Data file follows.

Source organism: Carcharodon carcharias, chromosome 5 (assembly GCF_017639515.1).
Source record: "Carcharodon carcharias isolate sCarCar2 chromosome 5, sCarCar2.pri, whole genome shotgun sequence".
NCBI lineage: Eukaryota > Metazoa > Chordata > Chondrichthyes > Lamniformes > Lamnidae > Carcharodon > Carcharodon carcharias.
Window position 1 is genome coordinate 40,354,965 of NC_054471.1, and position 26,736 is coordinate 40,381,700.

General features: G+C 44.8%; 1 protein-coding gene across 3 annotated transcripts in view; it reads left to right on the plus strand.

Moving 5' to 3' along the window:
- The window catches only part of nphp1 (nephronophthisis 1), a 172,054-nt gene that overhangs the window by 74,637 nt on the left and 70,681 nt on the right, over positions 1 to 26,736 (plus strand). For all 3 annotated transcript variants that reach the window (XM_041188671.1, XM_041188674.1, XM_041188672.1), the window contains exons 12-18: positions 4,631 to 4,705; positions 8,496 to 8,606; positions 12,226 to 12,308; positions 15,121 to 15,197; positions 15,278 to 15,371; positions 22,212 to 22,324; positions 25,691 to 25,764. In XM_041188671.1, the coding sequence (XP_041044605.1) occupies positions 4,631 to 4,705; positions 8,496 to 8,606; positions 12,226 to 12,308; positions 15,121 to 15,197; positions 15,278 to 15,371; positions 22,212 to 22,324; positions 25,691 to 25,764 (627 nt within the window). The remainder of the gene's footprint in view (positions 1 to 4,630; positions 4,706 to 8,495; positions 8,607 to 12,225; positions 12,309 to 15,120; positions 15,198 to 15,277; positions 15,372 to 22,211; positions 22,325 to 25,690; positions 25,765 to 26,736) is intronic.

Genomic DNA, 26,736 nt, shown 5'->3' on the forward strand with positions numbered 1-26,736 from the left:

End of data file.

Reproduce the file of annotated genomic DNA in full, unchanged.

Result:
Source organism: Carcharodon carcharias, chromosome 5 (assembly GCF_017639515.1).
Source record: "Carcharodon carcharias isolate sCarCar2 chromosome 5, sCarCar2.pri, whole genome shotgun sequence".
NCBI lineage: Eukaryota > Metazoa > Chordata > Chondrichthyes > Lamniformes > Lamnidae > Carcharodon > Carcharodon carcharias.
Window position 1 is genome coordinate 40,354,965 of NC_054471.1, and position 26,736 is coordinate 40,381,700.

General features: G+C 44.8%; 1 protein-coding gene across 3 annotated transcripts in view; it reads left to right on the plus strand.

Moving 5' to 3' along the window:
- The window catches only part of nphp1 (nephronophthisis 1), a 172,054-nt gene that overhangs the window by 74,637 nt on the left and 70,681 nt on the right, over positions 1 to 26,736 (plus strand). For all 3 annotated transcript variants that reach the window (XM_041188671.1, XM_041188674.1, XM_041188672.1), the window contains exons 12-18: positions 4,631 to 4,705; positions 8,496 to 8,606; positions 12,226 to 12,308; positions 15,121 to 15,197; positions 15,278 to 15,371; positions 22,212 to 22,324; positions 25,691 to 25,764. In XM_041188671.1, the coding sequence (XP_041044605.1) occupies positions 4,631 to 4,705; positions 8,496 to 8,606; positions 12,226 to 12,308; positions 15,121 to 15,197; positions 15,278 to 15,371; positions 22,212 to 22,324; positions 25,691 to 25,764 (627 nt within the window). The remainder of the gene's footprint in view (positions 1 to 4,630; positions 4,706 to 8,495; positions 8,607 to 12,225; positions 12,309 to 15,120; positions 15,198 to 15,277; positions 15,372 to 22,211; positions 22,325 to 25,690; positions 25,765 to 26,736) is intronic.

Genomic DNA, 26,736 nt, shown 5'->3' on the forward strand with positions numbered 1-26,736 from the left: